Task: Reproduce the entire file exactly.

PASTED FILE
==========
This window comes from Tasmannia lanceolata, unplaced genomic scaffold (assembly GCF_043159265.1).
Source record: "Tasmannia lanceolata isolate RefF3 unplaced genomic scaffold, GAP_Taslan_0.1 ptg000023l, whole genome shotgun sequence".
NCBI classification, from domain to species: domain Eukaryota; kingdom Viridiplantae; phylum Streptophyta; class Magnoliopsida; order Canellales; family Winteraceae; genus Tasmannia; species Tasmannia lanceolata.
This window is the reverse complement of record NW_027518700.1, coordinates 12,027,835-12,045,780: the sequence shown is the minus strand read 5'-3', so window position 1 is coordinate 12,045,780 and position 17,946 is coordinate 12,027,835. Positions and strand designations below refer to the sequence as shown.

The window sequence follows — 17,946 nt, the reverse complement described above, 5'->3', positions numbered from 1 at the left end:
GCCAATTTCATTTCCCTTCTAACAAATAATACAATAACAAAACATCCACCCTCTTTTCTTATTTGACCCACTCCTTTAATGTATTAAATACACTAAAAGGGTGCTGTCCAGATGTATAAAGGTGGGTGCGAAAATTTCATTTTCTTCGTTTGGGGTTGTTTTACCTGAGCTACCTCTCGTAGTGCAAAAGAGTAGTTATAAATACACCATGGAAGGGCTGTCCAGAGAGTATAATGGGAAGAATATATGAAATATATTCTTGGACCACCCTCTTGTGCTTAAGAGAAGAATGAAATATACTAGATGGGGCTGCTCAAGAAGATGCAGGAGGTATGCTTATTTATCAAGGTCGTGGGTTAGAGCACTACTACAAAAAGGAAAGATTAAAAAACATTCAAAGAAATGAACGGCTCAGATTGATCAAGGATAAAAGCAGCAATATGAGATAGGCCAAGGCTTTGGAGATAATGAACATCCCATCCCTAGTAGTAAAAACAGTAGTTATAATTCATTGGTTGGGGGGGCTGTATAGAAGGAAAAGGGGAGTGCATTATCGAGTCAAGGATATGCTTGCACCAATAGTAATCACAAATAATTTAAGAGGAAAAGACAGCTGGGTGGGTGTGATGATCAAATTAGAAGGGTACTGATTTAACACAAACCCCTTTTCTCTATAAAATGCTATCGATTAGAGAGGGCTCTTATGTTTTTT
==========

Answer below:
This window comes from Tasmannia lanceolata, unplaced genomic scaffold (assembly GCF_043159265.1).
Source record: "Tasmannia lanceolata isolate RefF3 unplaced genomic scaffold, GAP_Taslan_0.1 ptg000023l, whole genome shotgun sequence".
NCBI classification, from domain to species: domain Eukaryota; kingdom Viridiplantae; phylum Streptophyta; class Magnoliopsida; order Canellales; family Winteraceae; genus Tasmannia; species Tasmannia lanceolata.
This window is the reverse complement of record NW_027518700.1, coordinates 12,027,835-12,045,780: the sequence shown is the minus strand read 5'-3', so window position 1 is coordinate 12,045,780 and position 17,946 is coordinate 12,027,835. Positions and strand designations below refer to the sequence as shown.

The window sequence follows — 17,946 nt, the reverse complement described above, 5'->3', positions numbered from 1 at the left end:
GCCAATTTCATTTCCCTTCTAACAAATAATACAATAACAAAACATCCACCCTCTTTTCTTATTTGACCCACTCCTTTAATGTATTAAATACACTAAAAGGGTGCTGTCCAGATGTATAAAGGTGGGTGCGAAAATTTCATTTTCTTCGTTTGGGGTTGTTTTACCTGAGCTACCTCTCGTAGTGCAAAAGAGTAGTTATAAATACACCATGGAAGGGCTGTCCAGAGAGTATAATGGGAAGAATATATGAAATATATTCTTGGACCACCCTCTTGTGCTTAAGAGAAGAATGAAATATACTAGATGGGGCTGCTCAAGAAGATGCAGGAGGTATGCTTATTTATCAAGGTCGTGGGTTAGAGCACTACTACAAAAAGGAAAGATTAAAAAACATTCAAAGAAATGAACGGCTCAGATTGATCAAGGATAAAAGCAGCAATATGAGATAGGCCAAGGCTTTGGAGATAATGAACATCCCATCCCTAGTAGTAAAAACAGTAGTTATAATTCATTGGTTGGGGGGGCTGTATAGAAGGAAAAGGGGAGTGCATTATCGAGTCAAGGATATGCTTGCACCAATAGTAATCACAAATAATTTAAGAGGAAAAGACAGCTGGGTGGGTGTGATGATCAAATTAGAAGGGTACTGATTTAACACAAACCCCTTTTCTCTATAAAATGCTATCGATTAGAGAGGGCTCTTATGTTTTTT